The Lessons


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The Lessons

by Michael McFee
Southern Cultures, Vol. 6, No. 3: Fall 2000

". . . we were in jail, being frisked and questioned . . ."

You could see it, or it could see you, anywhere in town,
the county jail crowning the lofty granite courthouse.
I watched it as I rode into Asheville for weekly church;

it watched me as I sat in First Baptist’s Sunday School
a couple of blocks away, supposedly learning the lessons
that would save me from ending up in a place like that.

One year Mr. Creech was our teacher, a retired lawyer
so nearsighted and hard of hearing he seemed oblivious
to our brilliant adolescent jokes and caricatures.

But one day he stood up and started class by announcing,
“Boys, we’re going over to the jail to teach Sunday School,”
and led our astonished gang out of the education wing

across to the courthouse and onto a cramped elevator
whose uniformed black operator never once looked at us,
yanking the heavy doors shut, punching the last number,

lifting our cell through a dozen floors emptied of people,
jerking us to a stop. “Penthouse!” he cried, and suddenly
we were in jail, being frisked and questioned, surrounded

by guns and keys and heavy metal gates locked behind us.
Mr. Creech was mild as ever, there in the narrow cellblock.
“Good morning, gentlemen,” he said, and smiled, and began

teaching about Paul and Silas locked in a dismal prison,
leaving us boys to note the caged lights, and grimy iron grids,
the breathtaking stench of toilets, vomit, and body odor,

the restless shadowy movements of criminals in their cells,
squeaking on bunks, shuffling shoes, squeezing bars thick as wrists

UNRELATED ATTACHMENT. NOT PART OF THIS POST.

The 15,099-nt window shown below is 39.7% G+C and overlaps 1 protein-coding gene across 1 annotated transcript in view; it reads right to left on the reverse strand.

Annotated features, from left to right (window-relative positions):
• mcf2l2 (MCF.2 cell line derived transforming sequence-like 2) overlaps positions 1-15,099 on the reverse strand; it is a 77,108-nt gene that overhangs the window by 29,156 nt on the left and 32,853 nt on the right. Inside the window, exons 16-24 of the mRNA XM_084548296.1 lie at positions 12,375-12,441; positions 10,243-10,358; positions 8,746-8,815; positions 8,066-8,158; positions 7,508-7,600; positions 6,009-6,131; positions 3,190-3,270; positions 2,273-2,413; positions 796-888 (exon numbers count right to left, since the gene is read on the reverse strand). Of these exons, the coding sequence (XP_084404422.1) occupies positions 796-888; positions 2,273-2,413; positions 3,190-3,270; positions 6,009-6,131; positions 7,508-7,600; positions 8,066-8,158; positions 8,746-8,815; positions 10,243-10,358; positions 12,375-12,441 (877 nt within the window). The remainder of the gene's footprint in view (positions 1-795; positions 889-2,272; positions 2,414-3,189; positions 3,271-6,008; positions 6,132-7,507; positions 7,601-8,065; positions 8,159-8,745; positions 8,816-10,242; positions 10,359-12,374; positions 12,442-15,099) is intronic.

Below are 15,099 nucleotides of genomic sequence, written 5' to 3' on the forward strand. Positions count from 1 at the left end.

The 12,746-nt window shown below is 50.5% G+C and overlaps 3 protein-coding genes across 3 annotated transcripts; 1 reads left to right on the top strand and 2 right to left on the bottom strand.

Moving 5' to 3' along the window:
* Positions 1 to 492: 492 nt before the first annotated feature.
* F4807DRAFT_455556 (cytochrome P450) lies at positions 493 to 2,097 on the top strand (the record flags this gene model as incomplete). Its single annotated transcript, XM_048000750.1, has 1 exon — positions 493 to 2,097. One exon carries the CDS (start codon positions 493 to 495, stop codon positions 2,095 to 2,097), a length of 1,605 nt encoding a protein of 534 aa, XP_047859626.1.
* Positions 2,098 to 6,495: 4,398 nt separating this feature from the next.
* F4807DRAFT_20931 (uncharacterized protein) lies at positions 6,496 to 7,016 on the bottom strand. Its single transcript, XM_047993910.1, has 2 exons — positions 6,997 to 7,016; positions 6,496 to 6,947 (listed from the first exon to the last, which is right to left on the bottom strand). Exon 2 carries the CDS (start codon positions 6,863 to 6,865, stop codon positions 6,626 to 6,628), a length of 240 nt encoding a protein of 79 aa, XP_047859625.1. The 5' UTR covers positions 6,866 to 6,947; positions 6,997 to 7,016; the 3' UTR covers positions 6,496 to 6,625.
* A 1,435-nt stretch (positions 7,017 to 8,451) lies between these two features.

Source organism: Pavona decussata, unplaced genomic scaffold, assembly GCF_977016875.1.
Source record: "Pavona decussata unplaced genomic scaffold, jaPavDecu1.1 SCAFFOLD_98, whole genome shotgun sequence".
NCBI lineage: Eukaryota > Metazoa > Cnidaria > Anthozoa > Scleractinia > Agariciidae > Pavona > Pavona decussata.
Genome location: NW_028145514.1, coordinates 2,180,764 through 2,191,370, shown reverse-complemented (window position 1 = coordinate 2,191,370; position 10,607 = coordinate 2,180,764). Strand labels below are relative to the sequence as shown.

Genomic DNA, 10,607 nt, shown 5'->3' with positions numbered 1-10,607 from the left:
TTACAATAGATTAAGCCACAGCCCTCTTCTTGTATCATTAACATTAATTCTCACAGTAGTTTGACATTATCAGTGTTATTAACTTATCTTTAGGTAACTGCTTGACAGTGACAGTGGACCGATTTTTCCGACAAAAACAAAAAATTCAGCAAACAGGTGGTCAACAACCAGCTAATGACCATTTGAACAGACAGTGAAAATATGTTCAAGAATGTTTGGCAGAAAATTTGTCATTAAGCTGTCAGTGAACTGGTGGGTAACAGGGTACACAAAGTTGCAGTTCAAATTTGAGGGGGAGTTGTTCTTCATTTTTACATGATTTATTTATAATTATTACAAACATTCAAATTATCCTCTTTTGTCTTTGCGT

with hands that looked almost dead in such lousy wattage:

these were the lessons that old man wanted to teach us.
“And at midnight they prayed and sang praises unto the Lord,”
he read. “We all know what singing is; but what is prayer?
Son?” he turned and asked, pulling me steadily forward,
“can you tell us what it is?” I thought I would gag or faint
if I opened my mouth, so I just stood there mute. “Oh, son,”

came a deep sarcastic echo, “can you tell us what it is?”
“Come over here and tell me what this is,” a man whispered,
and the Amens that followed unlocked something in me:

“Prayer,” I said, lifting my eyes to the low stained ceiling,
“prayer is just talking to God, that’s all.” Mr. Creech paused,
pinching my shoulder hard before he said, “just talking to God,”

then concluded our lesson with a prayer and altar call
though the prisoners never bowed their heads or responded:
they kept staring at me as I tried to hide behind my friends,

reaching for but not quite touching us as we left the jail,
boys who might never be any farther away from God
than high in that hellish heaven above that mountain town.